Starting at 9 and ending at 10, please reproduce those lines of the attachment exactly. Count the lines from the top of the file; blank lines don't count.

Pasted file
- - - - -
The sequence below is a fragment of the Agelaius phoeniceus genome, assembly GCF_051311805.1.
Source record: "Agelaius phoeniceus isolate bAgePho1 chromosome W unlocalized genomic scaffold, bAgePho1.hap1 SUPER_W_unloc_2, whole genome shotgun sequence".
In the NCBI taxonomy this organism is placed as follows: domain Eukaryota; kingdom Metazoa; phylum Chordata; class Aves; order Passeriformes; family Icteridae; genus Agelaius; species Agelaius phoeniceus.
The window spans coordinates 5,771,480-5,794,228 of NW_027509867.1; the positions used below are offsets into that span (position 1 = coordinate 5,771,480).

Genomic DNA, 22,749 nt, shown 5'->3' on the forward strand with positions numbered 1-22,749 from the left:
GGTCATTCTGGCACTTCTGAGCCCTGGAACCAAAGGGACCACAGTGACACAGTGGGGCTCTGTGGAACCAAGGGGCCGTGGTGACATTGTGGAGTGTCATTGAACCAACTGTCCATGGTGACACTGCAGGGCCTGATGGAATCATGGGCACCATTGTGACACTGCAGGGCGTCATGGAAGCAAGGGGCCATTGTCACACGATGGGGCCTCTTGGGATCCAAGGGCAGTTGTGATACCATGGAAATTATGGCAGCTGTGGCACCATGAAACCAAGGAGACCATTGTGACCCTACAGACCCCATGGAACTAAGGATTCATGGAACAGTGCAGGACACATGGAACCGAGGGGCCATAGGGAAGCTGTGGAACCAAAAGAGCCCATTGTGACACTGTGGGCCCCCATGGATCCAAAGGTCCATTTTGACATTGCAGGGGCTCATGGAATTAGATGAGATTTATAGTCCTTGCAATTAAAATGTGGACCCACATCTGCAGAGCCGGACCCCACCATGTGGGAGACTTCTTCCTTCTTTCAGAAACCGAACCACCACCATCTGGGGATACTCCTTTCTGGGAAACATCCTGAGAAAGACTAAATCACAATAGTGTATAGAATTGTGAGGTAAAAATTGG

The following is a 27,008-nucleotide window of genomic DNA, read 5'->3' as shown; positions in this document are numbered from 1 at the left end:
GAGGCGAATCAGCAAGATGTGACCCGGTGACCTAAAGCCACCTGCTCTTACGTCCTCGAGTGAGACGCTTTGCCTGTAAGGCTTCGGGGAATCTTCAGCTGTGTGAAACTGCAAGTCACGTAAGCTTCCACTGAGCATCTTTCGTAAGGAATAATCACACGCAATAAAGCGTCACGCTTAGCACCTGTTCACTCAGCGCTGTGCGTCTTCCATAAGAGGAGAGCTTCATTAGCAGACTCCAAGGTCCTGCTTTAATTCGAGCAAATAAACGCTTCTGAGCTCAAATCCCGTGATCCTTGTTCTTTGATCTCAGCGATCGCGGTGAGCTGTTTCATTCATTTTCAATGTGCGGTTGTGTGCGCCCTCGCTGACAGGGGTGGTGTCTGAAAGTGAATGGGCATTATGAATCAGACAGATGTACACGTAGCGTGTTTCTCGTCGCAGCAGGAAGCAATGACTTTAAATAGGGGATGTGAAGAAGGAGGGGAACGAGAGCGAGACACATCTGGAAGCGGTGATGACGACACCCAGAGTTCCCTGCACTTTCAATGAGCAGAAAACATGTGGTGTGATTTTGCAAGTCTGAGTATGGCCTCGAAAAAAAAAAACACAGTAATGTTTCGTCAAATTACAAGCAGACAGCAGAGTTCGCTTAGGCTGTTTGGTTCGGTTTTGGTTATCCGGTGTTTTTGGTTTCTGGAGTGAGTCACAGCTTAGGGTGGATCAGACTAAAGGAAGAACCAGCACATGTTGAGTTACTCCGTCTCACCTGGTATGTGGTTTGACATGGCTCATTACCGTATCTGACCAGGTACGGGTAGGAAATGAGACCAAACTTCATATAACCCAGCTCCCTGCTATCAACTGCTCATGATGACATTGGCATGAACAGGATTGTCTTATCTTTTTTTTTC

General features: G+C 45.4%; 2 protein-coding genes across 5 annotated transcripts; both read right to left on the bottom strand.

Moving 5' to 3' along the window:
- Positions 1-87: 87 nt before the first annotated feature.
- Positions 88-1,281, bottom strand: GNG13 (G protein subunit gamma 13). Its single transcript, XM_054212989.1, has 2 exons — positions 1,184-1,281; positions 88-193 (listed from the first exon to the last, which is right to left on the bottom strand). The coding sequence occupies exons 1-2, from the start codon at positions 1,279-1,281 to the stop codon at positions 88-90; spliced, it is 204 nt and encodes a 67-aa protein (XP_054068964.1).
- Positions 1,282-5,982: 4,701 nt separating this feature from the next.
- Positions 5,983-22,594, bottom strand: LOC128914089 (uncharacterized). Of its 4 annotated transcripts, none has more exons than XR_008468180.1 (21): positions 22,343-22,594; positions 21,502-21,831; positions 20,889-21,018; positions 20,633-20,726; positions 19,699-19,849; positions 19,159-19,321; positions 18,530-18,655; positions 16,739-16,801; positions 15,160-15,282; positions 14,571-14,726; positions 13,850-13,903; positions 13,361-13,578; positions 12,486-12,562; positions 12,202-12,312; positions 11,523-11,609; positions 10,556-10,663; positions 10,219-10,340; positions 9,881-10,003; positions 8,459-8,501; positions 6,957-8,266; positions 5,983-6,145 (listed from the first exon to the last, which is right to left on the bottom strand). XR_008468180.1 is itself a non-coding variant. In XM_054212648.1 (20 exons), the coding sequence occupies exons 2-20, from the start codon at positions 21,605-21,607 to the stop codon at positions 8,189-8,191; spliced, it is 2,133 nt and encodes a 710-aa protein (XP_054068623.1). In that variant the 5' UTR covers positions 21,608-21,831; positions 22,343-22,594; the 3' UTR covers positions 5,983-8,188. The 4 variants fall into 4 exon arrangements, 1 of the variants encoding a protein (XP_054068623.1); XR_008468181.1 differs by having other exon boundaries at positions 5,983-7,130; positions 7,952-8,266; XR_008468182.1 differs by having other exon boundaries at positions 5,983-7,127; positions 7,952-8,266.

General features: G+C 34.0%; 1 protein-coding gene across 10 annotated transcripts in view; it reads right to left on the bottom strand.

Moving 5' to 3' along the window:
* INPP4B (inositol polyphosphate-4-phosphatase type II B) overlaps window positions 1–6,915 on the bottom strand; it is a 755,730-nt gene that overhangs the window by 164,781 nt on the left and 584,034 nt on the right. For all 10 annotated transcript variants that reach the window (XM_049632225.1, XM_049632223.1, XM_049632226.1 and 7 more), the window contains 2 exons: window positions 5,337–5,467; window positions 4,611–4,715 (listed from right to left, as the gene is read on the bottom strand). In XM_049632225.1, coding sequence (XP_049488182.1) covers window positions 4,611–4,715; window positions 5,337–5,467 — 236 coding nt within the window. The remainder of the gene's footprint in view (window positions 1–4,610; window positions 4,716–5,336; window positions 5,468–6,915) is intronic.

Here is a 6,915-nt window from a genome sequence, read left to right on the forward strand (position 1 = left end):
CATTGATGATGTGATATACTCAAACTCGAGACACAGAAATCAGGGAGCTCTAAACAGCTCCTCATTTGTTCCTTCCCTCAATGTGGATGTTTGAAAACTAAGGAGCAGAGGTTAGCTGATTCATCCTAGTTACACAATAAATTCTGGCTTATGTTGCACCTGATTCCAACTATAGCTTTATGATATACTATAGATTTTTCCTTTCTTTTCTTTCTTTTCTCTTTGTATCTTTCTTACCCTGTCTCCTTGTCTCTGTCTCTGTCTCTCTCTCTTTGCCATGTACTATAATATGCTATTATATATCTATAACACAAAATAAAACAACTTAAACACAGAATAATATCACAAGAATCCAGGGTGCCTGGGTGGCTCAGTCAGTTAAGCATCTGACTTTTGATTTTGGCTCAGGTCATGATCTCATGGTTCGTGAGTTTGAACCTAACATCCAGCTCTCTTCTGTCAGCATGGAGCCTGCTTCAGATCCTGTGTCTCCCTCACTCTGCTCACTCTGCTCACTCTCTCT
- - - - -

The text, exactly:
General features: G+C 45.4%; 2 protein-coding genes across 5 annotated transcripts; both read right to left on the bottom strand.

Moving 5' to 3' along the window: